Russ Crosson 6:13
Well, yeah, it’s not about how much you make or how much you have. It’s about spending less than you make and enjoying the trip, and doing it with balance. So I think the key thing, Jason is when you’re a young person starting out, you don’t try to hurry and quit or educate your kids all at once you just spend less than you make you kind of enjoy the trip, you spend some of your family you invest some, one of the biggest things that’s happened in our society in the last several decades is just the emphasis on retirement, which just accelerates the pace of people’s life. So young people are starting their jobs and right off, they’re like, figuring out how they can quit. And I think if you just extend your time horizon a little and you look at a little bigger perspective and a little longer term perspective, you’ll be able to enjoy the trip. So it’s both and you. You just need to spend less than you make and do it for a long time. That’s the key to financial freedom.
Jason Hartman 6:57
Yeah. So how much less than You make I mean, many people listening are probably familiar with the famous book, The Richest Man in Babylon, you know, that would say it live on 70% or less ideally and give 10% away, invest 10% save 10%. But how much less Do you need to live on?
Russ Crosson 7:16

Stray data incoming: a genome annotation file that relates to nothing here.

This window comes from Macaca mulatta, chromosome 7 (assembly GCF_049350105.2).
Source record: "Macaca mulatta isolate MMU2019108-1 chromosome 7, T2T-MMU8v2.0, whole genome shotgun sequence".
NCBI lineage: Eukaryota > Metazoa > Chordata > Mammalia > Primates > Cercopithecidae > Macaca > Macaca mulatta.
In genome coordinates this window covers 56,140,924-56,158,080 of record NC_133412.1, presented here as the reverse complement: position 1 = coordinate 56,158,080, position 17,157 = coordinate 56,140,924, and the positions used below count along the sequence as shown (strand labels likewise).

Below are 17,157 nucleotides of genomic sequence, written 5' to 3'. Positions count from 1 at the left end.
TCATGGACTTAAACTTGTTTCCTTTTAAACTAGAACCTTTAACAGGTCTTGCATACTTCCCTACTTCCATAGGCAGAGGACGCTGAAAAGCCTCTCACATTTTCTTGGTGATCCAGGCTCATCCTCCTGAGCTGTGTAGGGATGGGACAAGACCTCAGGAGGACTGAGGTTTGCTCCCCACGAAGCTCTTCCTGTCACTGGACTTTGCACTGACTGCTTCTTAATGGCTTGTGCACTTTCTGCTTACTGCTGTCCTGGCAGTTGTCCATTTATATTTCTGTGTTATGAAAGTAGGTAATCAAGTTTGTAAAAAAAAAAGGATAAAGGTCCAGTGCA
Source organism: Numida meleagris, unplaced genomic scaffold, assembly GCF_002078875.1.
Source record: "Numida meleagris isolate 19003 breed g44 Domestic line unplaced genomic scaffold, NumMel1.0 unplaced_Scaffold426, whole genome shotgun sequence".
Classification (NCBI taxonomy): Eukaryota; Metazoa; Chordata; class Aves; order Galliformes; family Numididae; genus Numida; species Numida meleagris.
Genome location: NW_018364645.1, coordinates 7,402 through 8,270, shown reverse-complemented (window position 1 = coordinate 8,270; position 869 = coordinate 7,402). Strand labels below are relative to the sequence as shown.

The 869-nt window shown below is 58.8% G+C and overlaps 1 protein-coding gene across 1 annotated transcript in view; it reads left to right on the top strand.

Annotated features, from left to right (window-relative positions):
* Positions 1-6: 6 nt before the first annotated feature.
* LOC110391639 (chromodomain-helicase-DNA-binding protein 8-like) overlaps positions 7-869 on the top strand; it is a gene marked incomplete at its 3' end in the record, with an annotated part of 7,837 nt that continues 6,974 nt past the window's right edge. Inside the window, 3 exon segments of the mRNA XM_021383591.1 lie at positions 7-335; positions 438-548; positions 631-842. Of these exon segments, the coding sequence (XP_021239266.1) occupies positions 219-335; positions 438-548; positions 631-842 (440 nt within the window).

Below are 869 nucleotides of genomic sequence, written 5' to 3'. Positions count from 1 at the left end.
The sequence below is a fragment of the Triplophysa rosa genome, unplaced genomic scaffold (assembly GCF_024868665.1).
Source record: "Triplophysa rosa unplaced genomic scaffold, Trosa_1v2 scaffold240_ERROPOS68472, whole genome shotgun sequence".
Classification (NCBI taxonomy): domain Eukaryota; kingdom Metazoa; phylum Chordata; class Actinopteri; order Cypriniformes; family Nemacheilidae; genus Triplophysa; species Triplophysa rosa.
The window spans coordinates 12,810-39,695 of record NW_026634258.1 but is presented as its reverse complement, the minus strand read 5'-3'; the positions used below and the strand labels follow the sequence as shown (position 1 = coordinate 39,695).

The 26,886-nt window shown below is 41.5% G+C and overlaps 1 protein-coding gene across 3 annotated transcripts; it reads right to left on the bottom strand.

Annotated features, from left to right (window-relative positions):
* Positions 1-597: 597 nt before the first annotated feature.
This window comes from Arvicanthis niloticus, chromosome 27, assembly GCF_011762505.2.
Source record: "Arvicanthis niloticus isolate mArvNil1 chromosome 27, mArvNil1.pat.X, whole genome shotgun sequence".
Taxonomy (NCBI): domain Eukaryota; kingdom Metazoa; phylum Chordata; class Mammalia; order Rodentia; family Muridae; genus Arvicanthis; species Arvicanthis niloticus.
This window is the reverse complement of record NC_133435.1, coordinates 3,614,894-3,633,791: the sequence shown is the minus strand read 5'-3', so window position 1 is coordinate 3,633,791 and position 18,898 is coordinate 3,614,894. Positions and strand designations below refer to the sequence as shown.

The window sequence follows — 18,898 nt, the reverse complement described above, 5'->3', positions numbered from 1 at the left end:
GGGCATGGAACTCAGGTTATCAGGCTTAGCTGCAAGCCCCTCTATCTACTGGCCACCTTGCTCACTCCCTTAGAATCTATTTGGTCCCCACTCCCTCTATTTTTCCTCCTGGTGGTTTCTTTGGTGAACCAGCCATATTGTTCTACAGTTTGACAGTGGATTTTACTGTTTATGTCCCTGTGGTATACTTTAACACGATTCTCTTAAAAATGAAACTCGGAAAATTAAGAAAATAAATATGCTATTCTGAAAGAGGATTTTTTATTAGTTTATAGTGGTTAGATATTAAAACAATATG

Well, you know, obviously, the more margin and the more savings you have, the quicker you can experience some financial freedom and maybe even be able to retire or have financial independence. But I think there’s no formula. I mean, the point is been letting you make, do it for a long time, and you’re going to be okay. And I think early on when you have two incomes and things like that, that’s what I usually tell young couples is save that second income you can save maybe a lot more early on and then you have options. So I think there’s no magic bullet. I mean, I know some people that they’re saving everything and not enjoying the trip and so you know, that’s where you just need some accountability and somebody in your life that can kind of help you have the balance because some time you should save more other times you should you know, spend more on your family. And save a little less? How does it work? When we take some of this out into the investment world and we choose what to invest in? Right? You know, there’s a lot of talk about socially responsible investing, you know, faith based investing in terms of the actual vehicles that we pick when you get down to, you know, the mechanics of it. I think we would say you, you focus more on time horizons when you invest rather than a mission socially conscious or values based investing, those are very difficult to do, just because of the, you know, the economic environment we’re in and the nature of investments. If you take some of that thinking to an extreme, you know, you put all your money under your mattress, because you know, would you even have it in the bank type thing. So, we would say the most important thing that you just make a decision on is to diversify your investments. The Conservative you get wealthy by spending less than you make you preserve with your investments. Most people get it mixed up. They Try to get rich with their investments. So they take undue risk. And we would say no to spend less than you make. And when you have that extra, invested conservatively, you know, pay off your debt, you know, have an emergency fund, so you avoid the high cost of credit on your credit cards and things like that cars and so forth. So that’s how you should think about investments that are sequentially. I do certain things first, when I have savings, I pay off the consumer debt, I establish an emergency fund of three to six or nine or 12 months and then I say for major purchases, I pay cash for the next car. That’s your best investment approach.